Pine needle scale crawlers should be hatching

Egg hatch of pine needle scale typically occurs just as common lilac reaches full bloom.

Pine needle scale, Chionaspis pinifolia (Hemiptera: Diaspididae), can be a serious pest of Christmas trees and ornamental pines that can cause branch die-back and tree mortality with heavy infestations. Pine needle scale is more likely to be a problem on imported species of two-needle pines such as Scots and Mugo, but large numbers have been occasionally reported on red pine, spruce and Fraser fir. Pine needle scale feeds by sucking plant juices from the needles, causing them to turn yellow and eventually brown.

Pine needle scale
This Scotch pine shows a heavy infestation of pine
needle scale on the bottom portion of the tree.
Photo credit: Jill O’Donnell, MSUE

As pine needle scale numbers build, the needles become covered with the tiny, white scale insects. One lady who called the MSU Diagnostic Services lab described her infestation on her Mugo pines as looking like someone had painted her house and splattered white paint all over her Mugos. There are two generations of pine needle scale in Michigan. First generation eggs hatch and the tiny crawlers emerge when lilacs begin to bloom in the spring. The insect overwinters in the egg stage under dead female scales; therefore, dormant oils are not effective against pine needle scale and other armored scales that overwinter as eggs.

Pine needle scale crawlers
Peak crawler emergence on a Mugo pine heavily infested with
pine needle scale. Photo credit: Howard Russell, MSU Diagnostic Services

For those who track and utilize degree day accumulations for timing applications, the first generation of eggs usually hatch around 250-400 degree days base 50. It’s not necessary to apply an insecticide immediately after you see the reddish-colored crawlers. In fact, it’s best to let the crawlers settle down and establish feeding sites on the needles (the hyaline stage – 400-500 GDD base 50). At this point, the immature scales are exposed and have not yet secreted the white, waxy protective armor. If you can apply your spray at this point and if you get good coverage, you should get good control. The second generation crawlers appear in late July and offer another opportunity to control the scale.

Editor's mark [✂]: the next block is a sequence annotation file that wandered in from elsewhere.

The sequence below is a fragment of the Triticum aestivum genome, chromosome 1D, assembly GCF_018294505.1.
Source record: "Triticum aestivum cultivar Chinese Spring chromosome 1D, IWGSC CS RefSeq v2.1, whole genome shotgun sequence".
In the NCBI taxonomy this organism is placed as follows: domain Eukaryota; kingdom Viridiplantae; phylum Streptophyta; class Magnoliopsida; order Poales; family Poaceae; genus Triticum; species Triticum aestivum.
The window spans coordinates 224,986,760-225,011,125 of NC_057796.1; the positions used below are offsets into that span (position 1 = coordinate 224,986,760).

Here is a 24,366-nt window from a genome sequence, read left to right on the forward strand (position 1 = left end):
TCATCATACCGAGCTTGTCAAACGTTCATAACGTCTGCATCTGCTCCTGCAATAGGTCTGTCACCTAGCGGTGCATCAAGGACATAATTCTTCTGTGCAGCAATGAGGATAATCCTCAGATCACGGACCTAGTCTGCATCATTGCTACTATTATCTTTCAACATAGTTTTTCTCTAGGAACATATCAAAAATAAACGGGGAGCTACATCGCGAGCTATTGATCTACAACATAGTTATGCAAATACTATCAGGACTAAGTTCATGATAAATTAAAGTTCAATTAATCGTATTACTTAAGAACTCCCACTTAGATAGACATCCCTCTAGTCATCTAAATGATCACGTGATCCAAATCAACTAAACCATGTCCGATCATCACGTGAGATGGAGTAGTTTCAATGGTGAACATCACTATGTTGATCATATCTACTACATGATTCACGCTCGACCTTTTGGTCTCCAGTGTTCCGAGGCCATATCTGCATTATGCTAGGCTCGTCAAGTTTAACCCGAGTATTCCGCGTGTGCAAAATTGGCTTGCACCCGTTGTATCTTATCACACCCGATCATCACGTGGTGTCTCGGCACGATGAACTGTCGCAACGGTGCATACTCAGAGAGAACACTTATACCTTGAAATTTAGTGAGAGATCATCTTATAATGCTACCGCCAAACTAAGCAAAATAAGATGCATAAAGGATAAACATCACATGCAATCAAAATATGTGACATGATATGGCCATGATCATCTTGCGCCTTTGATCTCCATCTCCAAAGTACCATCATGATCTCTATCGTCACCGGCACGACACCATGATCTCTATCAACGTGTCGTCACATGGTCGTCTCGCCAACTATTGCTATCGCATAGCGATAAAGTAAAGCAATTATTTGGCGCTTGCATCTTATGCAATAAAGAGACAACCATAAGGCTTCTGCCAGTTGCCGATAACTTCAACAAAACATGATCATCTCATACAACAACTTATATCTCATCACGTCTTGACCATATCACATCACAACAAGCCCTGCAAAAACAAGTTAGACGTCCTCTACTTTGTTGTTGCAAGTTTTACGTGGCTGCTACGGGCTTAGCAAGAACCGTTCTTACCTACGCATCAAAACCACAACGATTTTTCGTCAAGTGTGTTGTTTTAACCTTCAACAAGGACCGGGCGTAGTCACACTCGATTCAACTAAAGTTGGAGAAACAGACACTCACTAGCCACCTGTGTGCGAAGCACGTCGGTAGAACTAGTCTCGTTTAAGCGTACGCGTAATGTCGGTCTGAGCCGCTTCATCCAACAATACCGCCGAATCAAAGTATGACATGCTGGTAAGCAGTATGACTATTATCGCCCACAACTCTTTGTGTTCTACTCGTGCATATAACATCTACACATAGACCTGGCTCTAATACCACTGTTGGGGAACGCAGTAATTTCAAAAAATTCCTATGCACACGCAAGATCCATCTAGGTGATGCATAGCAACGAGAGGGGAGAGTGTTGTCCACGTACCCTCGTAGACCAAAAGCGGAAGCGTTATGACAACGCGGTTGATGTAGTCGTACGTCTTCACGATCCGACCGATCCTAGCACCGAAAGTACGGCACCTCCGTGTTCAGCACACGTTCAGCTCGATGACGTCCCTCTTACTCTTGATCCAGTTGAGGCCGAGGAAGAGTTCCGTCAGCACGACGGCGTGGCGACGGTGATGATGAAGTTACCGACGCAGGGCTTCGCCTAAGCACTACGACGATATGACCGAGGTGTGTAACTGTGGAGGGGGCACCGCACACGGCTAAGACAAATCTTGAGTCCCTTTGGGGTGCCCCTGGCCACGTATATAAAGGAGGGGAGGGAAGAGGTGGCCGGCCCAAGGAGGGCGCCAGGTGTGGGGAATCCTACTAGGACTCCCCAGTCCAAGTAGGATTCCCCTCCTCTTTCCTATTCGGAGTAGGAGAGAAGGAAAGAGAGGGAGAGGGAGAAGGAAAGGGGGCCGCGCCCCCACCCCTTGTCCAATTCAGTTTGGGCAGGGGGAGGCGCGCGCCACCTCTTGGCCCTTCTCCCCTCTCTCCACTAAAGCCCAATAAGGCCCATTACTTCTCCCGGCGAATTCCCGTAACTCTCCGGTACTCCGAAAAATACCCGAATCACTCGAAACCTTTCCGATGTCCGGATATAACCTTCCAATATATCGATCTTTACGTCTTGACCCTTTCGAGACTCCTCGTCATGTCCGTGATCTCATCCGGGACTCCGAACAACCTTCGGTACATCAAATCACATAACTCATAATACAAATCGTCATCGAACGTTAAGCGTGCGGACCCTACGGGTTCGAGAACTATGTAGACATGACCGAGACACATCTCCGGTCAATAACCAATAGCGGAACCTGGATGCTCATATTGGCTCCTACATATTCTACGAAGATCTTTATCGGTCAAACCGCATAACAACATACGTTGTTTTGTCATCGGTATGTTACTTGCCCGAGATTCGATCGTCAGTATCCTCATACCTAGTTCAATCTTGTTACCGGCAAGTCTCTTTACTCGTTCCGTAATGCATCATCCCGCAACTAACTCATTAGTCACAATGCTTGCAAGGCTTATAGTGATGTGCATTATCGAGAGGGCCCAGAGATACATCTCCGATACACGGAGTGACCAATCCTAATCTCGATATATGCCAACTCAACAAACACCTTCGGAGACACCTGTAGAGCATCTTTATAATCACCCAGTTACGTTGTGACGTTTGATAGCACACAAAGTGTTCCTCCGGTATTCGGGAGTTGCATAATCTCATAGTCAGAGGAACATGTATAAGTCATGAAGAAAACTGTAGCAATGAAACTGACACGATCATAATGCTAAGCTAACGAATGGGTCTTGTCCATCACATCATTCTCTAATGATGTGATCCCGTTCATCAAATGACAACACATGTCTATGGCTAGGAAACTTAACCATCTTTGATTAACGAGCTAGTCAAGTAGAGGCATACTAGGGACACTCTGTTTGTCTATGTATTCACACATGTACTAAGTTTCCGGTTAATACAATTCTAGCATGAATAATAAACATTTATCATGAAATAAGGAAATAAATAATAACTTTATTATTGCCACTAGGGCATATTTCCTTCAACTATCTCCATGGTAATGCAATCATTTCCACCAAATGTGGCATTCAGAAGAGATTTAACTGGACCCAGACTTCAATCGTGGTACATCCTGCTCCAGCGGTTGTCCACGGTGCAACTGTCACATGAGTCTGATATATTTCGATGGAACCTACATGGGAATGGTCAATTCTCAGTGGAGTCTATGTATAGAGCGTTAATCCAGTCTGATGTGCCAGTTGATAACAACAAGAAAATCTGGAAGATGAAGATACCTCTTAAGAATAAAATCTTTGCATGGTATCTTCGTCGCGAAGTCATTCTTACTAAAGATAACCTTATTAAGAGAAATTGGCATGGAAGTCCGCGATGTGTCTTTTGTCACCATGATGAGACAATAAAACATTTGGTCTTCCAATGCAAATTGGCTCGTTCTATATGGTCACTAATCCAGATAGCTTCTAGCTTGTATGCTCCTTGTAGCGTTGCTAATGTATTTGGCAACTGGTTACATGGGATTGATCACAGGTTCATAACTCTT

Good scouting will help you assess the size of the pine needle scale population in your field, determine whether control is necessary and the best timing for control. On the other hand, be sure that applying a spray is necessary. Look closely at the white scales on the needles. Do you see lots of scales with a round hole or a hole with jagged edges? That is evidence that parasitoids (round holes) and predators (jagged holes) have attacked the scales.

Pine needle scale crawlers
A close up of pine needle scale crawlers that sort of look like eggs
with eyes and antennae. Photo credit: Howard Russell, MSU Diagnostic Services.

You can also check to see if there are viable eggs below the hard white scale armor. Carefully flip off the white armor and see if you see the little reddish eggs. If you don’t find eggs under most scales, then you may not need to worry about spraying. Inspect susceptible species of pine at least twice a year for yellowing and large numbers of scales. If pine needle scale becomes numerous and the tree shows signs of stress, then control measures should be considered.

Close up of pine needle scale crawlers
The brownish structures at the end of the adult pine needle scales
shown here are the cast skins from previous molts (called exuviae)
that remain attached to adult scale. This is a feature of all armored
scales and can be used to distinguish armored scales in the family
Diaspididae from soft scales in the family Coccidae.
Photo credit: Howard Russell, MSU Diagnostic Services.

The least disruptive method is to apply summer horticultural oil spray when the crawlers are active during the bloom period of common lilac. Summer oils should be applied at a concentration of 1.0 to 1.5 percent. With the early hatch and cool spring, watch the temperature after application. Don’t apply oils if there is a risk of freezing within a day or two of application. Read the label for specific recommendations.

A more aggressive strategy is to apply a spray containing an insecticide such as bifenthrin, carbaryl, chlorpyrifos, cyfluthrin, spirotetramat, etc. It is important to provide full coverage to interior portions of the tree, particularly lower branches. Two applications may be necessary to manage heavy populations as female scales have long egglaying period.
Be sure to read and follow all the instructions and safety precautions found on the pesticide label before using any pesticide.

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